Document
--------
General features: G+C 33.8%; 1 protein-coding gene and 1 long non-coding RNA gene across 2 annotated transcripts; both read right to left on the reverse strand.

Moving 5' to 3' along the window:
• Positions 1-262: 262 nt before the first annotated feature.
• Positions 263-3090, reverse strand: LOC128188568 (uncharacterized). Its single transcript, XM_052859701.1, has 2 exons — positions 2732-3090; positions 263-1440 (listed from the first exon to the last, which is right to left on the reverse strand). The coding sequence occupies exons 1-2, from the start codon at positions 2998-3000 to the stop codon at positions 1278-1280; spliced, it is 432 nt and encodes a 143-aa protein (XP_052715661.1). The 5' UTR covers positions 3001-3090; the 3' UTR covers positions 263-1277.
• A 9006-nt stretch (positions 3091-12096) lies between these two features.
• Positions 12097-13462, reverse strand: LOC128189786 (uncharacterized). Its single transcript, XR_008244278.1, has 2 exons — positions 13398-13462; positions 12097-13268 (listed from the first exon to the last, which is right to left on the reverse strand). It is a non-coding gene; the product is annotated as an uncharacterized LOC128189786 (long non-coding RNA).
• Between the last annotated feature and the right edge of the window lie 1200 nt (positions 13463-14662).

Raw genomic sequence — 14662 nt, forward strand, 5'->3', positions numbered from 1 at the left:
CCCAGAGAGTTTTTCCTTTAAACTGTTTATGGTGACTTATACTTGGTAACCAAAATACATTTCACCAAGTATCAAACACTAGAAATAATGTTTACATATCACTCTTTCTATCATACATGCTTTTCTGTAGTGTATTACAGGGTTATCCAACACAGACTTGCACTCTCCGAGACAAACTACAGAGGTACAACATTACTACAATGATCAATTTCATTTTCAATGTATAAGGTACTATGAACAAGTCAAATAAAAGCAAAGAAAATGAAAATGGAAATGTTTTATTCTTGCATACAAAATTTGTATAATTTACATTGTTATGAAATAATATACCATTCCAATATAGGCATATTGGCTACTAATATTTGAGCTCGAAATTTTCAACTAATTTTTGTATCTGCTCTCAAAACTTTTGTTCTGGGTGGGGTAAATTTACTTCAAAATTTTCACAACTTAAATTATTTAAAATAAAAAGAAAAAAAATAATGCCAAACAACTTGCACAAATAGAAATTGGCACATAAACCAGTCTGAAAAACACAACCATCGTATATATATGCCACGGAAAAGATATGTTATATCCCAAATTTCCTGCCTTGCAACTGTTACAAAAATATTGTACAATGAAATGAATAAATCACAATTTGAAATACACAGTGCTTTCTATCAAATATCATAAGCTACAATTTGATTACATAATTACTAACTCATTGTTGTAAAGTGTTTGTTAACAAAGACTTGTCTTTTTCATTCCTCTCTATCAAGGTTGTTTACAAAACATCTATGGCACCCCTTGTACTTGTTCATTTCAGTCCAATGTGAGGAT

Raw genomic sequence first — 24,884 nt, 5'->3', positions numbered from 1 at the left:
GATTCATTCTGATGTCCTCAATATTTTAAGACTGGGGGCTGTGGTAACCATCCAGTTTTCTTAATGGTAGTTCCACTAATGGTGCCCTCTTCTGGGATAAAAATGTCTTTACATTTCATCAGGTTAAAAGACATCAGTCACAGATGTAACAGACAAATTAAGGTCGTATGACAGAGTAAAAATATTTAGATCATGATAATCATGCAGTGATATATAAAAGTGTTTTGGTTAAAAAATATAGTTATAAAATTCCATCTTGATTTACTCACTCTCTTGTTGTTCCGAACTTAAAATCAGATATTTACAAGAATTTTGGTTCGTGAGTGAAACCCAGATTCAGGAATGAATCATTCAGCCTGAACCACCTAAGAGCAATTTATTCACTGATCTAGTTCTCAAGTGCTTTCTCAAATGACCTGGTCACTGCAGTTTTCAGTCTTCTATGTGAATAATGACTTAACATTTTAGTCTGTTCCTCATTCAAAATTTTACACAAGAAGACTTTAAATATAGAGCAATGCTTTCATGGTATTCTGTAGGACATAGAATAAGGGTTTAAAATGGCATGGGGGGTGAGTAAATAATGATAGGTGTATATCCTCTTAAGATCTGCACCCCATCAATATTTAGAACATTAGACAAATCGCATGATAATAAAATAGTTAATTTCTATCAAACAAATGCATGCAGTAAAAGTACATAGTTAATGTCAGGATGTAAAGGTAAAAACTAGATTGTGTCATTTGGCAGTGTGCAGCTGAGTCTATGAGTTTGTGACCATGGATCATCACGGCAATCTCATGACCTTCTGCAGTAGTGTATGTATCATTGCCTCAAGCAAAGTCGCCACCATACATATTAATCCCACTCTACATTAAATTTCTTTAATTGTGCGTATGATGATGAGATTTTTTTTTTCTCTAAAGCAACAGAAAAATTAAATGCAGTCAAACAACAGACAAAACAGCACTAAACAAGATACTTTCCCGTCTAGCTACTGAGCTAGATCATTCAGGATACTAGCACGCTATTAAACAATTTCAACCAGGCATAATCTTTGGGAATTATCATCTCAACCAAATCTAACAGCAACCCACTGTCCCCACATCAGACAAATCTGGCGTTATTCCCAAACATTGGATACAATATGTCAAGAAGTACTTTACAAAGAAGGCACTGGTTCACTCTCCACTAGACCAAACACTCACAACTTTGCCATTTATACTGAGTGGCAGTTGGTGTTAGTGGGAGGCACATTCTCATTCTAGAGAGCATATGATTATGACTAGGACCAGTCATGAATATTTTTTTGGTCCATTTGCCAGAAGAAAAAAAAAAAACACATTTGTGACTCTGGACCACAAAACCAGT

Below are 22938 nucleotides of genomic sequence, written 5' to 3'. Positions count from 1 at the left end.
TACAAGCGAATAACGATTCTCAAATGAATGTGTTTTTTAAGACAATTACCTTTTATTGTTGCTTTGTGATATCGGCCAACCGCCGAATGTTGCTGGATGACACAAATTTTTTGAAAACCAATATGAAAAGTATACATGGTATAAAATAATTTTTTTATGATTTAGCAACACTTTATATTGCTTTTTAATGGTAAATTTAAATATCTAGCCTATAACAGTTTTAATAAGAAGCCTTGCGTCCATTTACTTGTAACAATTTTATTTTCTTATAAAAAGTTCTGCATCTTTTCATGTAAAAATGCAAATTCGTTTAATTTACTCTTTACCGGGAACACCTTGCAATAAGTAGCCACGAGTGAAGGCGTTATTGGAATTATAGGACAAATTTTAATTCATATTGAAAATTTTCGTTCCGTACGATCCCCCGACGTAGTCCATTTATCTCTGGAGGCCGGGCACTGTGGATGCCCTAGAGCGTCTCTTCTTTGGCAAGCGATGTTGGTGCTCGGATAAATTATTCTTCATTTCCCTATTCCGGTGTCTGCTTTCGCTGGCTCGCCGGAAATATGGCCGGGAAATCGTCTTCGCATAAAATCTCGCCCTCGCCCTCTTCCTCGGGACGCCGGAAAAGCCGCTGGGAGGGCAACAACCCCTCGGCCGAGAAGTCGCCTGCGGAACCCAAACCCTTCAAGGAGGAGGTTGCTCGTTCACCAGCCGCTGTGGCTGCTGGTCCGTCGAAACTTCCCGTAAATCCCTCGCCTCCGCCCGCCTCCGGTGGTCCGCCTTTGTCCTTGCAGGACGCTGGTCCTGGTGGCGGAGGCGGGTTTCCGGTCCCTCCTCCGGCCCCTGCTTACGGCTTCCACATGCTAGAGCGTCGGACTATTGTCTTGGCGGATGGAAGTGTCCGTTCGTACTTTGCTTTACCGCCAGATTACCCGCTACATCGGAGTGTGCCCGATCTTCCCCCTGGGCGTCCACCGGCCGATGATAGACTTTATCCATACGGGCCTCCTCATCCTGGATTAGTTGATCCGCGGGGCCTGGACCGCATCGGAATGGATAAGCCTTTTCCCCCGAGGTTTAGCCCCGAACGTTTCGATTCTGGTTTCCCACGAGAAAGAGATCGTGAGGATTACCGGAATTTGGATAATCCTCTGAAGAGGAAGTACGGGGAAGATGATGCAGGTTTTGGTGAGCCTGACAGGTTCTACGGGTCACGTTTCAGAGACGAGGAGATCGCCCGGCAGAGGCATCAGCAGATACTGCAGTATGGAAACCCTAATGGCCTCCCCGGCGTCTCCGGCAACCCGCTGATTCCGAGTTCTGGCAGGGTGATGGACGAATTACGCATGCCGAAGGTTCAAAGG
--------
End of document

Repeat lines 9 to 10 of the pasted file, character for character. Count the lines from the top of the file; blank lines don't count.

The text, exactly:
CCCAGAGAGTTTTTCCTTTAAACTGTTTATGGTGACTTATACTTGGTAACCAAAATACATTTCACCAAGTATCAAACACTAGAAATAATGTTTACATATCACTCTTTCTATCATACATGCTTTTCTGTAGTGTATTACAGGGTTATCCAACACAGACTTGCACTCTCCGAGACAAACTACAGAGGTACAACATTACTACAATGATCAATTTCATTTTCAATGTATAAGGTACTATGAACAAGTCAAATAAAAGCAAAGAAAATGAAAATGGAAATGTTTTATTCTTGCATACAAAATTTGTATAATTTACATTGTTATGAAATAATATACCATTCCAATATAGGCATATTGGCTACTAATATTTGAGCTCGAAATTTTCAACTAATTTTTGTATCTGCTCTCAAAACTTTTGTTCTGGGTGGGGTAAATTTACTTCAAAATTTTCACAACTTAAATTATTTAAAATAAAAAGAAAAAAAATAATGCCAAACAACTTGCACAAATAGAAATTGGCACATAAACCAGTCTGAAAAACACAACCATCGTATATATATGCCACGGAAAAGATATGTTATATCCCAAATTTCCTGCCTTGCAACTGTTACAAAAATATTGTACAATGAAATGAATAAATCACAATTTGAAATACACAGTGCTTTCTATCAAATATCATAAGCTACAATTTGATTACATAATTACTAACTCATTGTTGTAAAGTGTTTGTTAACAAAGACTTGTCTTTTTCATTCCTCTCTATCAAGGTTGTTTACAAAACATCTATGGCACCCCTTGTACTTGTTCATTTCAGTCCAATGTGAGGAT

Raw genomic sequence first — 24,884 nt, 5'->3', positions numbered from 1 at the left: